What allows this to work so well are the game mechanics.
At the heart of Dishonored is a game that urges the player to experiment. This is a first-person action adventure that mixes combat and stealth into a delicious concoction of your choosing. At the start you have your sword and gun and stealth. But through an economic system based on risk versus reward you can craft Corvo into your own personal vision. Throughout each level are stashed both monetary and magical items. Cash wise you can find coins, paintings and other such valuables which are used to purchase upgrades for your weapons and equipment.
Want to carry more grenades, bullets or darts? Shoot farther, faster? Those will all cost you money. Not just upgrades, but the items themselves. You can purchase different darts for your crossbow or upgrade your boots to silence your steps. If you’re feeling rowdy though, you can buy better armour or devices to help parry enemy sword blows. At first these upgrades will be inexpensive, but as you rise in tiers the price also keeps pace – forcing you to either pick and choose, or make sure that you clean out as much money as you can from each level.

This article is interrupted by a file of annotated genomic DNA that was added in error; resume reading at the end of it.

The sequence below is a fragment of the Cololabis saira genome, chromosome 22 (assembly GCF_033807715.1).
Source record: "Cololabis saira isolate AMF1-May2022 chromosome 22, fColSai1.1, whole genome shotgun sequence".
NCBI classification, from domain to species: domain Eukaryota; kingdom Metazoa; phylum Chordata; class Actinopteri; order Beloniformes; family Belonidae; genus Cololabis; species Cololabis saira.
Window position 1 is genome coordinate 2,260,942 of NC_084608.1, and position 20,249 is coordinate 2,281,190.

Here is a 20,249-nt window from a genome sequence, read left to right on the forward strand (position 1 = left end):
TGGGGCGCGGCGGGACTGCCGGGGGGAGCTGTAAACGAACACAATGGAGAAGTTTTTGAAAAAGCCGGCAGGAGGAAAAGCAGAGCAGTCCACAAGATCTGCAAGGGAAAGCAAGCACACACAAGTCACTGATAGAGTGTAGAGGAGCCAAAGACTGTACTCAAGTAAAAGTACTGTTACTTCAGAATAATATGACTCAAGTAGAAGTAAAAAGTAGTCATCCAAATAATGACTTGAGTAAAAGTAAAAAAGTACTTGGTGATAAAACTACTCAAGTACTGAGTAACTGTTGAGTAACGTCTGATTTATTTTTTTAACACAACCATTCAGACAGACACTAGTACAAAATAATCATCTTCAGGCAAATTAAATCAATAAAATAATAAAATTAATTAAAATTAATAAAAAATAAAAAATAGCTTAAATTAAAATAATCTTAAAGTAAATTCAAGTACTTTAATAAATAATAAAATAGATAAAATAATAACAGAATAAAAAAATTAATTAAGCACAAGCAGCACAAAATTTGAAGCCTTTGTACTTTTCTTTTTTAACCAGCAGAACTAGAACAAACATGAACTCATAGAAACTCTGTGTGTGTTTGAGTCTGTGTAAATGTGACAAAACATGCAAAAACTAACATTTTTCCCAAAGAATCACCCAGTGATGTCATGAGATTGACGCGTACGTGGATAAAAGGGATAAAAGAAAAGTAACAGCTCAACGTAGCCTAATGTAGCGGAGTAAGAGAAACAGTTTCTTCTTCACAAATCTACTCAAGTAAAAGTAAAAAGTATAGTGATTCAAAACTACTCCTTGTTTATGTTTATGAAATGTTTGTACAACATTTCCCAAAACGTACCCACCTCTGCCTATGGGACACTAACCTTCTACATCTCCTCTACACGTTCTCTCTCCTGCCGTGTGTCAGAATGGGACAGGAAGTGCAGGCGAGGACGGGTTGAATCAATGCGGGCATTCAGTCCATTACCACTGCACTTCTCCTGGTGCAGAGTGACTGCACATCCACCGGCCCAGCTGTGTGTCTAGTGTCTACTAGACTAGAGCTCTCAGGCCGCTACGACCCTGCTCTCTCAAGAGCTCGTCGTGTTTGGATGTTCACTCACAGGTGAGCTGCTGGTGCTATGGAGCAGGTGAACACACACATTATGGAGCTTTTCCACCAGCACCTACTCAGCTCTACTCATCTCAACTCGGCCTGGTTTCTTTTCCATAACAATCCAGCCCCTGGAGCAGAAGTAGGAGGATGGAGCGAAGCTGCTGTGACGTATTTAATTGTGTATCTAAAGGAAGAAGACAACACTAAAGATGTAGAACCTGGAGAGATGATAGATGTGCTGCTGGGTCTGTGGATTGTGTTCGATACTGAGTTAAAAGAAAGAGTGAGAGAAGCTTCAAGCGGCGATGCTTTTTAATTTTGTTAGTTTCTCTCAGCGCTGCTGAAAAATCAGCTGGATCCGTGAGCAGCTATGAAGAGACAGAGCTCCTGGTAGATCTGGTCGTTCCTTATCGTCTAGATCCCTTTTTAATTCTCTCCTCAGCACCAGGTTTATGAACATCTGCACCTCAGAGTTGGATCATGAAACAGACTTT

Forward thinking will be required before each mission as well. Since the levels are sparse in your more exotic items, it is important to plan ahead and come prepared. Sleeping darts, rewire kits (which turn enemy machinery against them) and trip mines all cost money and if you want to bring them with you, you had better have the cash to cough up. Cash that is earned through pickpocketing and burglary.
Personally, I played the entire game as a stealthy sleuth. I never had an issue with being able to afford not only all the upgrades but keeping my character stocked up on darts, bullets and other items. There where plenty of times when I would find myself lacking supplies well before I was able to complete my objectives though, forcing me to slow my pace and rethink my approach.
Review continued on next page..